With the coronavirus making its way through the state, the Ohio High School Athletic Association made the decision on Thursday to continue the indefinite postponement of all current winter sports tournaments.
With the unprecedented illness, the OHSAA has been trying to salvage what it can of high school sports.
However, the outlook is uncertain, according to OHSAA executive director Jerry Snodgrass during a press conference on Thursday.
Winter tournaments are still postponed, but Snodgrass said an answer could come by today or Satuday on whether they will be altogether cancelled.
“We have to (make a decision),” Snodgrass said. “We don’t want to lead people on.”
Some of the biggest concerns he gave for reasons a decision needs to be made are the availability of sites and the number of people it would require to host and officiate events that could be exposed to COVID-19.
“There are people who are in the risk category that we can not and will not subject to being faced with being infected by this virus.”
Some winter sports in Ohio were in the final rounds of their tournaments with ice hockey, girls basketball and wrestling competing on the state level.
Those events were supposed to be completed by March 14.
The boys basketball tournament was at the regional level and was scheduled to conclude this weekend.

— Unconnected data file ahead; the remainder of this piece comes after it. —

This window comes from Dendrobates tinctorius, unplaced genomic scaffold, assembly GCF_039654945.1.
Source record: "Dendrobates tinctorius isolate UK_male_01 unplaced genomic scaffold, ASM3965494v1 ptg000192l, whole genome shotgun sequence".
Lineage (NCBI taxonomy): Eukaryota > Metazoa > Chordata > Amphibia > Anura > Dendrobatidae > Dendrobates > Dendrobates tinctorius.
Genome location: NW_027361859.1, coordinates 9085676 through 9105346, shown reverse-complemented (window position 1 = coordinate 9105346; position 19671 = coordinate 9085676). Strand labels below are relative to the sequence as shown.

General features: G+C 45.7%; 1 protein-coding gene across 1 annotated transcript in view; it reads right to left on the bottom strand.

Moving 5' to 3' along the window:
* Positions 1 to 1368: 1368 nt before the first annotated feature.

Snodgrass said the potential for opening one sport versus another was highly improbable.
That is especially true with wrestling, where the state tournament was set to draw 621 athletes.
Lincoln Heard and Erryl Will of Marysville and Reece Chapman of Jonathan Alder were scheduled to compete in the state mat tournament.
“Wrestling, due to its size and possibly splitting it up to different sites is very difficult to get it down to the CDC’s (Center for Disease Control) recommendation of no more than 10 people gathering in one spot.”
Snodgrass also addressed spring sports.
The OHSAA spring season was scheduled to start March 28, but due to Gov. Mike DeWine’s closure of schools until April 6, the OHSAA issued a no-contact period until that time.
This pushed back the opening of the spring season to April 11, with coaches allowed to hold practices starting April 6.
Snodgrass emphasized that schedule is tentative.
“What could change that schedule overnight is the governor’s decision to extend the closure of schools,” he said. “ It doesn’t mean spring sports are canceling, but it absolutely has to be on the table.”
If the spring season does get a delayed start, Snodgrass said tournaments would remain on schedule.
It could again be due to site availability and the shortening the season.
However, the tournament as well could be cancelled.
“We have held on to spring sports, we still have room (in the end of the year),” Snodgrass said. “I have kept the window for spring sports because of ‘what ifs.’ We have some wiggle room, but we are talking about site availability again.”
Snodgrass mentioned that there are athletic venues that have shut down into June, limiting OHSAA’s location to host state tournaments.
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